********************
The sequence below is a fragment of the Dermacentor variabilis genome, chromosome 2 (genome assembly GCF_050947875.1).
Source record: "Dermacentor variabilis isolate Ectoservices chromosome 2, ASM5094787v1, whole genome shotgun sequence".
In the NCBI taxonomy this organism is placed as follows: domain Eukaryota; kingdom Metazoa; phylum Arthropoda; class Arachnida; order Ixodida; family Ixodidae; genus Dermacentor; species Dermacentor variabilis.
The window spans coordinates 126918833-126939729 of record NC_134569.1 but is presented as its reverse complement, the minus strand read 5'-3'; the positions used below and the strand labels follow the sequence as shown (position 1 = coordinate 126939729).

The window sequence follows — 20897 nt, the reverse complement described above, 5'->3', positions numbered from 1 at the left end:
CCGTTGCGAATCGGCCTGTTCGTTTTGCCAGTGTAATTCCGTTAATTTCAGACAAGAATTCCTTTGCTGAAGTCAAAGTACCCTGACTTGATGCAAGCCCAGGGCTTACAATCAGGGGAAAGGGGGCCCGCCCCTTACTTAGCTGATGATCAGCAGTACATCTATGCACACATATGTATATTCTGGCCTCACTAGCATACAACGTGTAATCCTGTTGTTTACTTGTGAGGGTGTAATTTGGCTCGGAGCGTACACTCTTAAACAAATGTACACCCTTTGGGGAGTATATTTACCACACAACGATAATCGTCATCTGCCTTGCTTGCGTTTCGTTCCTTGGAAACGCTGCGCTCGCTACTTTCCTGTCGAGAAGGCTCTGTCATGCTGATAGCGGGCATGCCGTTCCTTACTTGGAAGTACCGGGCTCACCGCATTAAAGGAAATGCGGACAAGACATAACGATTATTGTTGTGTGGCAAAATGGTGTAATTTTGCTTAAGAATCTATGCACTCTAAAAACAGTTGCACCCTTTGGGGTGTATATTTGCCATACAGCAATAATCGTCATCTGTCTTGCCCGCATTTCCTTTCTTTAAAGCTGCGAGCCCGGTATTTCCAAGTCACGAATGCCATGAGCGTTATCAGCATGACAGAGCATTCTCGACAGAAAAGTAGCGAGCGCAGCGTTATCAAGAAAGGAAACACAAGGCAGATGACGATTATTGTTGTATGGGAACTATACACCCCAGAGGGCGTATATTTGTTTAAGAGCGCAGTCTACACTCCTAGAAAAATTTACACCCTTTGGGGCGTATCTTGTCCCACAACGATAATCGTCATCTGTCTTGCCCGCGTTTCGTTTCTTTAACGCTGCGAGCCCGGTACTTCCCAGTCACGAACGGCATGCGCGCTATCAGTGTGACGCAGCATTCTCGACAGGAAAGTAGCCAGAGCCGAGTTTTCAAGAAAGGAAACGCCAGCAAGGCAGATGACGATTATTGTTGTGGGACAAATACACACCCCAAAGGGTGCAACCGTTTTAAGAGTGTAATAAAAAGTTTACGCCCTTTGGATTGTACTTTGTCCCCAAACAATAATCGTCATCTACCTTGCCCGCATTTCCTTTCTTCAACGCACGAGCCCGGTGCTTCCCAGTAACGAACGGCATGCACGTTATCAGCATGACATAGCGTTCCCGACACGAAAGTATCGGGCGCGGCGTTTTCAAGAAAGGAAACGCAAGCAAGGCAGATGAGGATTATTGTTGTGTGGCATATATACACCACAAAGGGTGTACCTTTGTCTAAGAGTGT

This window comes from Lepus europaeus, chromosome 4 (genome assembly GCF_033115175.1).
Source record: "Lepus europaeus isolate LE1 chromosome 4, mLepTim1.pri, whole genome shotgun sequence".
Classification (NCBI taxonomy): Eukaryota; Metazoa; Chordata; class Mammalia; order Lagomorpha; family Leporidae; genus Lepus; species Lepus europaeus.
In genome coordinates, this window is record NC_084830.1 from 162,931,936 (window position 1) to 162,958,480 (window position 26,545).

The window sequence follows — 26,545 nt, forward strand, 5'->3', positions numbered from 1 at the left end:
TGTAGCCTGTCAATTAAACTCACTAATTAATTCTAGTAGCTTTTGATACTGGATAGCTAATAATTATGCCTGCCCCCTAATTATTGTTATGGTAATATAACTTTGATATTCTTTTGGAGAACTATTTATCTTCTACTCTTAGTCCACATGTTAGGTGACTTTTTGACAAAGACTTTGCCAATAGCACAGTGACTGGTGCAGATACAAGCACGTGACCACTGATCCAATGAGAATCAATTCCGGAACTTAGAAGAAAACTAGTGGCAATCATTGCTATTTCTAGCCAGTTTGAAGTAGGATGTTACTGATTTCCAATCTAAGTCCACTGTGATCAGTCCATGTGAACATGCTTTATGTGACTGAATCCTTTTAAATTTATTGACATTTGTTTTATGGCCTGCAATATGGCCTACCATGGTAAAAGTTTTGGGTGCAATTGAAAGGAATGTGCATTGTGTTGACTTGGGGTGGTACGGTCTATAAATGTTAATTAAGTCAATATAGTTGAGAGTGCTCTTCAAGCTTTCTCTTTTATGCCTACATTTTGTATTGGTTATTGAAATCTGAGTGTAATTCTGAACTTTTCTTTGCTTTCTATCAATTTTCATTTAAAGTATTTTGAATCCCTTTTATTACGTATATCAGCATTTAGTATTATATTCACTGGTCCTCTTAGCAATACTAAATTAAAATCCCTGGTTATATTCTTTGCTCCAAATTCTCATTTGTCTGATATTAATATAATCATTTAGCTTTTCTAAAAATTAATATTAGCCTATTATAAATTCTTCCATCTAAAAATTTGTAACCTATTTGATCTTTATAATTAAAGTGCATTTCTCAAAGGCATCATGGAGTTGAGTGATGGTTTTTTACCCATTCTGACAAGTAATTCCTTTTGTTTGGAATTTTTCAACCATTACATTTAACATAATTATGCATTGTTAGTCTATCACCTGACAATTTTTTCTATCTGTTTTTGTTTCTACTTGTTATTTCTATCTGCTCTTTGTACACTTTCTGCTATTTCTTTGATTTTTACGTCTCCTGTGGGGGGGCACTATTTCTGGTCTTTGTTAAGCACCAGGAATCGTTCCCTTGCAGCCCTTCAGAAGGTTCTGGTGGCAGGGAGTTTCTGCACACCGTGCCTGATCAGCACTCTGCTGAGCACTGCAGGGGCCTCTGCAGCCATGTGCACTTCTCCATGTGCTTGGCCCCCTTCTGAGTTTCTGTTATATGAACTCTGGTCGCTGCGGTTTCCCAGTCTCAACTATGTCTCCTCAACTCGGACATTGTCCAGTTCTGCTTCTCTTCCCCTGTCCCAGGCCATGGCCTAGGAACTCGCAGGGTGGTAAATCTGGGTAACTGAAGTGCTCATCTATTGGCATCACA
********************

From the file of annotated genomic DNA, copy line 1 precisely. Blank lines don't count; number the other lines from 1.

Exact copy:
The sequence below is a fragment of the Dermacentor variabilis genome, chromosome 2 (genome assembly GCF_050947875.1).